Novak Djokovic US Open 2021

“It did take a toll on me” – Djokovic ‘underestimated’ the mental impact of Australia deportation

World number one Novak Djokovic has opened up on the mental struggles he faced following the Australian Open deportation saga in January. 

At the start of the year before the Australian Open, following weeks of court hearings and quarantining in hotels, Djokovic was deported from the country due to him being unvaccinated from Covid-19.

The Serbian’s unvaccinated status also forced him to miss the ‘Sunshine Double’ events and as a result has only competed in four tournaments so far this year.

His performances on the court wavered too as he suffered shock defeats in both Dubai and Monte Carlo Masters. 

However, Djokovic seems to be returning to his old imperious self as he reached his first final of 2022 at the Serbia Open last week and has now reached his first Masters semi-final in 2022 this week as he hopes to claim a fourth title in the Spanish capital.

Discussing his difficult start to the year, the three-time Madrid Open champion said that the whole ordeal in Australia “had taken it’s toll” and admitted that it was still impacting him when he rejoined the ATP Tour, first in Dubai in February, and then in Monte-Carlo last month.

In a recent interview, the 20-time Grand Slam champion told reporters, “At the beginning after I came back from Australia, I must admit that I was maybe underestimating the emotional state I was in. I thought, I’m out of Australia, it is what it is, what happened happened, I’m moving on.

“But then I did feel for the months to come, the emotional and mental traces of what was happening there were still there. I just felt that in the last few weeks, I started to kind of get out of that a little but, move on and transform it into fuel and positive energy.”

He also went on to discuss his performances on the court stating that it was only in Belgrade, and then more recently in Madrid where he began to feel his old self.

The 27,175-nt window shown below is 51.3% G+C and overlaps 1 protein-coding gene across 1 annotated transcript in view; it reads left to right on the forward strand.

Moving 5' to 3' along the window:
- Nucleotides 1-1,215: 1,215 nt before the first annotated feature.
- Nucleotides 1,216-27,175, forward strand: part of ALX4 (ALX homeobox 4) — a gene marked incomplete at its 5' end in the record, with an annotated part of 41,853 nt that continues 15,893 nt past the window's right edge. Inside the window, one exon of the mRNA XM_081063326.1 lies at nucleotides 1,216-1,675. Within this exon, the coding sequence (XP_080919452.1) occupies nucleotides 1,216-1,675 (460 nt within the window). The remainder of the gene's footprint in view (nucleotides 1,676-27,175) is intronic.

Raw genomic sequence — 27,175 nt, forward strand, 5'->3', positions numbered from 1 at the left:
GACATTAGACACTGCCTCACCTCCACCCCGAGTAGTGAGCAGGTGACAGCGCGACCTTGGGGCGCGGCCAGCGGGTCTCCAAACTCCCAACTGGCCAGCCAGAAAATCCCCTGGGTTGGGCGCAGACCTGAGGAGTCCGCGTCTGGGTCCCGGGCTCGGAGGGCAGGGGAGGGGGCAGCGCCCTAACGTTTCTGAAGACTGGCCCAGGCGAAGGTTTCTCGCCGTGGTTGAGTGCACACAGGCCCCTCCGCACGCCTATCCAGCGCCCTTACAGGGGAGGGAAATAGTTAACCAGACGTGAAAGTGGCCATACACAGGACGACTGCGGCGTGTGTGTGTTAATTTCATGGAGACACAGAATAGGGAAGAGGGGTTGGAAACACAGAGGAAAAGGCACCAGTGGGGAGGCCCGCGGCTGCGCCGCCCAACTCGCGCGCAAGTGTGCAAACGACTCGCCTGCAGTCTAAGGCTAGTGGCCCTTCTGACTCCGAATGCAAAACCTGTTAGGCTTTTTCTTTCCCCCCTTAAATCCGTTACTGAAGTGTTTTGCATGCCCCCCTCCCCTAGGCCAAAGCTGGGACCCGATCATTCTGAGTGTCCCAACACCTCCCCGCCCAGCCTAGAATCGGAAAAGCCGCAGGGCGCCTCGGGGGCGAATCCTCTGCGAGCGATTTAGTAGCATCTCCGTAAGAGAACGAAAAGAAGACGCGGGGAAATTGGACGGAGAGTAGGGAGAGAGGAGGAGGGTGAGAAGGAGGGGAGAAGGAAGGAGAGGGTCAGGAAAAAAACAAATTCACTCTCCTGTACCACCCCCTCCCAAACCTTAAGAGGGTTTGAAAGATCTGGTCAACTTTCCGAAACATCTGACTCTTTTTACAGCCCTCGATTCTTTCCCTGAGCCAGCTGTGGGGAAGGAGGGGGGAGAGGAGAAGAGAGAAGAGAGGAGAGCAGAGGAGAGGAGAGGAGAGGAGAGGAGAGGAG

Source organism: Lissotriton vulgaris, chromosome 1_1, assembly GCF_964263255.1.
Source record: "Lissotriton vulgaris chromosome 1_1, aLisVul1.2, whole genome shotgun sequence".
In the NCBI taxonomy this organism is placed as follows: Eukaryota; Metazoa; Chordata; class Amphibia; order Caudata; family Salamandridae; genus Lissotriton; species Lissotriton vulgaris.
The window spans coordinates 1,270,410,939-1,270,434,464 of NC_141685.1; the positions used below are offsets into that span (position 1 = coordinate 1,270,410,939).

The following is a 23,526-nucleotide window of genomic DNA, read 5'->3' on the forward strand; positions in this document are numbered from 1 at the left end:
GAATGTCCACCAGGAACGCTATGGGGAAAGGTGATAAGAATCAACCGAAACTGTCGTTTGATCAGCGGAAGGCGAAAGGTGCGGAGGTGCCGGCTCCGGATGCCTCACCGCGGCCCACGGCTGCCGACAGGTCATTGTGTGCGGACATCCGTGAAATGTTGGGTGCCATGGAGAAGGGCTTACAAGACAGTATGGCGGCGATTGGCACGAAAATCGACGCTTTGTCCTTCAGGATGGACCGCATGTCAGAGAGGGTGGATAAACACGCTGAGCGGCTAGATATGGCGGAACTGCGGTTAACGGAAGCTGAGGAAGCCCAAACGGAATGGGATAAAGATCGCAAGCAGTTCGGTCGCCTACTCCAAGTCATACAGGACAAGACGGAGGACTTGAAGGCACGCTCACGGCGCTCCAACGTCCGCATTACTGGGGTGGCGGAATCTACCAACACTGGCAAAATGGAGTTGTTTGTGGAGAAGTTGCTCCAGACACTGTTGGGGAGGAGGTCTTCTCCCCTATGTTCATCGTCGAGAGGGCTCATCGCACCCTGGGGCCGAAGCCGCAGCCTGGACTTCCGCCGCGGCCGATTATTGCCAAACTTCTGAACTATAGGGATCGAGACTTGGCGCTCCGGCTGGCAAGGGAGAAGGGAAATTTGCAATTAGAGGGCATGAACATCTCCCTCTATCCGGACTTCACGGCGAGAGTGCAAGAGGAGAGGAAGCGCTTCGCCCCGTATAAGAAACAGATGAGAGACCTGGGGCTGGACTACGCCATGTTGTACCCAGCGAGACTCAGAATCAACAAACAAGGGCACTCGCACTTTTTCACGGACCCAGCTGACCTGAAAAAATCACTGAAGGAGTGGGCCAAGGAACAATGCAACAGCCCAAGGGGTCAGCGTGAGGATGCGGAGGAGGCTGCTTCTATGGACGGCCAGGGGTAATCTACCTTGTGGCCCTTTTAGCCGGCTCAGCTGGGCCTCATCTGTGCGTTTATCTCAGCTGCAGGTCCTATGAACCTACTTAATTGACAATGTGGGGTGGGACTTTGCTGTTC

“It was a situation or circumstances I’d never faced in my life before. This was something that was completely unexpected, so it did take a toll on me, more mentally and emotionally than physically because I was just trying to OK, figure things out, go back to that optimal balanced state of mind, mind and body and soul and just try to approach the next tournament as any other, that was my mindset.

“But then I realised that when I started to play official matches that it’s actually not easy to just finish off with that. I had to still deal with that feeling of being….it’s hard to explain…but just that feeling that was holding me back a little bit, particularly in the first couple of tournaments.

“In those matches, I felt like I wasn’t myself, I was a bit more nervous than usual and just kind of in more of a defensive mode mentally when I started to play points officially.

“It took me a little bit of time to go through that. I think in Serbia, with the crowd support, and that great energy that I experienced there, that helped me to go through it, so hopefully from now onwards it will go back to the optimal balance that I need in order to perform my best.”

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